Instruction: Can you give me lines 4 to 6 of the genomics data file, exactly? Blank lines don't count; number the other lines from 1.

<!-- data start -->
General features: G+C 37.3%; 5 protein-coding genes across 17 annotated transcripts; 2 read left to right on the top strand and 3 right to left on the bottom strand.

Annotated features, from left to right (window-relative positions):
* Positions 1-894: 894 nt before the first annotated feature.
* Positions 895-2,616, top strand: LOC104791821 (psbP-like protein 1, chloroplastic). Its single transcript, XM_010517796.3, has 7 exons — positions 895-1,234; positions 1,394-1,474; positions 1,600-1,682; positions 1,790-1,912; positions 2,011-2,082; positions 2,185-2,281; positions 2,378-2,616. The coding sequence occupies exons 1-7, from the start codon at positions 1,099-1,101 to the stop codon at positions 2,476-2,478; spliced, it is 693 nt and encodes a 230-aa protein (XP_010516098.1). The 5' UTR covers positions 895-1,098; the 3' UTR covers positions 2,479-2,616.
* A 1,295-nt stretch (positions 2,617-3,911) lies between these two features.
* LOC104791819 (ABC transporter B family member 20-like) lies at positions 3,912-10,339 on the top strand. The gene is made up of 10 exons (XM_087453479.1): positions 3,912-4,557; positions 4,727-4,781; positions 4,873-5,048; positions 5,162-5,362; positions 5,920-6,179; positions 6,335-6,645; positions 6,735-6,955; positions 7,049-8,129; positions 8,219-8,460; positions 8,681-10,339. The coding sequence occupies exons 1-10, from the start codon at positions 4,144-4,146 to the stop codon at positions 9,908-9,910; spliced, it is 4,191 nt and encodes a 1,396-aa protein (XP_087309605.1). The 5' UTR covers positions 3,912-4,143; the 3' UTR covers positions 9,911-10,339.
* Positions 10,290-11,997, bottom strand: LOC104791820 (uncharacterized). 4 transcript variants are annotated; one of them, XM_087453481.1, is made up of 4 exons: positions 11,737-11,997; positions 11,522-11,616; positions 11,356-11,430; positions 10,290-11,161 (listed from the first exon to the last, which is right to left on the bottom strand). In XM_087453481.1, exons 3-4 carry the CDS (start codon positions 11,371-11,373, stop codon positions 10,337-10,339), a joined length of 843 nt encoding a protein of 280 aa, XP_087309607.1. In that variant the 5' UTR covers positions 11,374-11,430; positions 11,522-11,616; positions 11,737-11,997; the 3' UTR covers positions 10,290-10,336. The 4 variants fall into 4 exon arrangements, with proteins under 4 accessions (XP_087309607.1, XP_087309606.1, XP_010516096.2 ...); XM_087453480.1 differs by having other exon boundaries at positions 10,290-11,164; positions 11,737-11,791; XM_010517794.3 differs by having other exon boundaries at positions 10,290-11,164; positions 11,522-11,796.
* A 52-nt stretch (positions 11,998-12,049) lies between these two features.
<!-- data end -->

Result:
* Positions 895-2,616, top strand: LOC104791821 (psbP-like protein 1, chloroplastic). Its single transcript, XM_010517796.3, has 7 exons — positions 895-1,234; positions 1,394-1,474; positions 1,600-1,682; positions 1,790-1,912; positions 2,011-2,082; positions 2,185-2,281; positions 2,378-2,616. The coding sequence occupies exons 1-7, from the start codon at positions 1,099-1,101 to the stop codon at positions 2,476-2,478; spliced, it is 693 nt and encodes a 230-aa protein (XP_010516098.1). The 5' UTR covers positions 895-1,098; the 3' UTR covers positions 2,479-2,616.
* A 1,295-nt stretch (positions 2,617-3,911) lies between these two features.
* LOC104791819 (ABC transporter B family member 20-like) lies at positions 3,912-10,339 on the top strand. The gene is made up of 10 exons (XM_087453479.1): positions 3,912-4,557; positions 4,727-4,781; positions 4,873-5,048; positions 5,162-5,362; positions 5,920-6,179; positions 6,335-6,645; positions 6,735-6,955; positions 7,049-8,129; positions 8,219-8,460; positions 8,681-10,339. The coding sequence occupies exons 1-10, from the start codon at positions 4,144-4,146 to the stop codon at positions 9,908-9,910; spliced, it is 4,191 nt and encodes a 1,396-aa protein (XP_087309605.1). The 5' UTR covers positions 3,912-4,143; the 3' UTR covers positions 9,911-10,339.